The constituents benefit from Choma Health Facility which is in Mzimba North East, whose legislator is Catherine Gotani-Hara. She is Speaker of the National Assembly.

Chihana and Nyakanyaso said they were aware of the challenges which people face in the area but said Roads Authority (RA) has assured them that the road from Kiya via Luhomero to Kasasire would be upgraded.

“I know the challenge and the government, through RA, has planned to upgrade the road. However, I will not comment further because I don’t want to compromise the development by the government,” Chihana said.

But Nyakanyaso said she wants to build a clinic at Kasasire to minimise challenges which women face in the area.

“As a matter of strategy, I will meet the members of the community this week to discuss the matter,” she said.

However, the people of Kasasire cannot wait any longer when their women are still delivering in the bush while others are losing lives.

Tired of unfulfilled pledges and promises by politicians on the road and health centre construction projects, the members of the community have started constructing the road on their own to connect the area to Choma.

The people are using hoes to work on the rocky terrain in a bid to connect the area to institutions such as Choma Health Centre and a community day secondary school.

Group Village Head Kasasire said his subjects decided to embark on the project after realising that expectant women face challenges when walking to the hospital.

“Our women have suffered for a long time. We know that it will not be easy but we have volunteered to construct a road in the hills to connect the area to Choma,” Kasasire said.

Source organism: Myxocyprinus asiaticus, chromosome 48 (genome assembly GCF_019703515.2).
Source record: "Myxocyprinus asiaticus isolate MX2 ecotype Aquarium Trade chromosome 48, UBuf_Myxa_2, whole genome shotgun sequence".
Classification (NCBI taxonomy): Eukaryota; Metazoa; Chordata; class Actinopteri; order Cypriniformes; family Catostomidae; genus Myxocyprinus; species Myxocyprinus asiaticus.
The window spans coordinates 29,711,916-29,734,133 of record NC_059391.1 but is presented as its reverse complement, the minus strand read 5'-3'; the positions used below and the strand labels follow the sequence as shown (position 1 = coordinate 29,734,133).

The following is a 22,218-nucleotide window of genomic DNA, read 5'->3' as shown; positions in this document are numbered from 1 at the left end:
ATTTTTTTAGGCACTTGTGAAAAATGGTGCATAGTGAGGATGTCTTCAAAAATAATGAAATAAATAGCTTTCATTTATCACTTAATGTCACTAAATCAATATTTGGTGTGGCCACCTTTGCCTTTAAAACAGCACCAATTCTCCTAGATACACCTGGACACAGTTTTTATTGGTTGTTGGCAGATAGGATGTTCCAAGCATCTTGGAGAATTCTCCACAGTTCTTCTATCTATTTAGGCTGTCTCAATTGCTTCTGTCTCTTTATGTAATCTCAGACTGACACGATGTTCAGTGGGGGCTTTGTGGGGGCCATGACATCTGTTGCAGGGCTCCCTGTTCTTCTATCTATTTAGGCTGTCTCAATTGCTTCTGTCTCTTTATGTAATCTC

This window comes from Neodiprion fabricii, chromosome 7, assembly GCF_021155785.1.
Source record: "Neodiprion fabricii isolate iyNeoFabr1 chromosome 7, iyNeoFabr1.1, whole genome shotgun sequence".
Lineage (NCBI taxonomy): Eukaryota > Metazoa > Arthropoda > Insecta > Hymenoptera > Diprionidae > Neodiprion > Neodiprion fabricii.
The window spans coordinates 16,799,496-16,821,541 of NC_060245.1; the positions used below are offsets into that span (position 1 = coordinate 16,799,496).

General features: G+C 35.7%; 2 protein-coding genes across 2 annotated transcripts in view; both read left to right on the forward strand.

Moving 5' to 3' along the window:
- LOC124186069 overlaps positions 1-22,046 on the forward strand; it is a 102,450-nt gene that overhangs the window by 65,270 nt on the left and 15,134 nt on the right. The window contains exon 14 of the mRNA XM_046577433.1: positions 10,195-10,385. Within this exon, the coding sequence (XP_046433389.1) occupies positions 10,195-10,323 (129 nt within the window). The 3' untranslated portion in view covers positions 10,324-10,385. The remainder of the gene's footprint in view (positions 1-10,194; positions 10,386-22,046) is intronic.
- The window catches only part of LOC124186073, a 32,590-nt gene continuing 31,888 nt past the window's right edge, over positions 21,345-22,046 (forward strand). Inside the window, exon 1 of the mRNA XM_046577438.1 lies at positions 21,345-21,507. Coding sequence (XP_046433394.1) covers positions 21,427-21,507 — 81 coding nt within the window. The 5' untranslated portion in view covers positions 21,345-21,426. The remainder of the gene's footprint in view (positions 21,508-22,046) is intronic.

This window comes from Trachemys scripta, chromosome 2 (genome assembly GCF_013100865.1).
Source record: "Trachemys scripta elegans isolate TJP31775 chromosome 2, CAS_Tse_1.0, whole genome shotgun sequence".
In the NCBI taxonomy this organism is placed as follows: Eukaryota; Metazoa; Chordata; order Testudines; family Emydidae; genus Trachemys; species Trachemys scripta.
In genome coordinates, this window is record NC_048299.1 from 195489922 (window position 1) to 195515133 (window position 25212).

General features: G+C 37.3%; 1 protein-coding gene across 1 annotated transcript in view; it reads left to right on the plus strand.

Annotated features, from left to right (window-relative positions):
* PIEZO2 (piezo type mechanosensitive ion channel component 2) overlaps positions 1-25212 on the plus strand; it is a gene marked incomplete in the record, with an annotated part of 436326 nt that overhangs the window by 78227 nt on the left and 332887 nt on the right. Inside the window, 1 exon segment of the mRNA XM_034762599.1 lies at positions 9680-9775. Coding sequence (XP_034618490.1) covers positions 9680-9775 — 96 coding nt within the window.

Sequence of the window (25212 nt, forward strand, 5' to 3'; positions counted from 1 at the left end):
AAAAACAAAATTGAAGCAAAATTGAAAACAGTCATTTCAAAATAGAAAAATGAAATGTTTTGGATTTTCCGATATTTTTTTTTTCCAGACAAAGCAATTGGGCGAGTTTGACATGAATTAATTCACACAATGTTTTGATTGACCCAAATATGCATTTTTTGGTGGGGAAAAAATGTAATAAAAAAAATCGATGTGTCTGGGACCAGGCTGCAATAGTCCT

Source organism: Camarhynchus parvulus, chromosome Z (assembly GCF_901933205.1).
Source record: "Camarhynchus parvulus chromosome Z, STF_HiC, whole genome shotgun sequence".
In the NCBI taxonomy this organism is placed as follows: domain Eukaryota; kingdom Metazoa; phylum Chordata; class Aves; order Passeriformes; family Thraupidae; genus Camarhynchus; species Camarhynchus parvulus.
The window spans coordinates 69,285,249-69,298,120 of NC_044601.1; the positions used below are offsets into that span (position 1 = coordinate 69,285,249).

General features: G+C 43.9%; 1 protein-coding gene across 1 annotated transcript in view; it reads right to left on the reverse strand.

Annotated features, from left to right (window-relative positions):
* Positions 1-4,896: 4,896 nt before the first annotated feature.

He said if they had access to a grader, they would complete the road construction work in five weeks.

But Nkhata Bay District Commissioner, Rodney Simwaka, said the council does not have such a grader, adding that they hire one when there is need.

Simwaka said it might take long before they step in to support the members of the community because the council has not yet received District Development Fund which caters for such projects.

After all is said and done, what 7,000 members of Kasasire community want is either a health centre or a road constructed in the area.

Malawi Health Equity Network Executive Director, George Jobe, said it was sad that some women are not delivering at hospitals, a development he said was undermining the fight against maternal and neonatal deaths.

“The area needs quick intervention because, as a country, we are fighting maternal and neonatal deaths. This cannot only be constructing a health centre in the area but also ensuring that the facility is accessible and has the required health services,” Jobe said.

United States Agency for International Development says Malawi has one of the highest maternal mortality ratios globally, currently estimated at 574 maternal deaths per 100,000 live births.

Despite such deaths, Malawi is a signatory to international instruments making a commitment to providing its citizenry with robust health care.

One of the Sustainable Development Goals’ targets that Malawi has to meet by 2030 is reducing maternal mortality ratio to less than 70 per 100,000 births.

But with some expectant women covering long distances and delivering in the bush, that dream remains far-fetched. Of course, the efforts of the members of community in Nkhata Bay are commendable.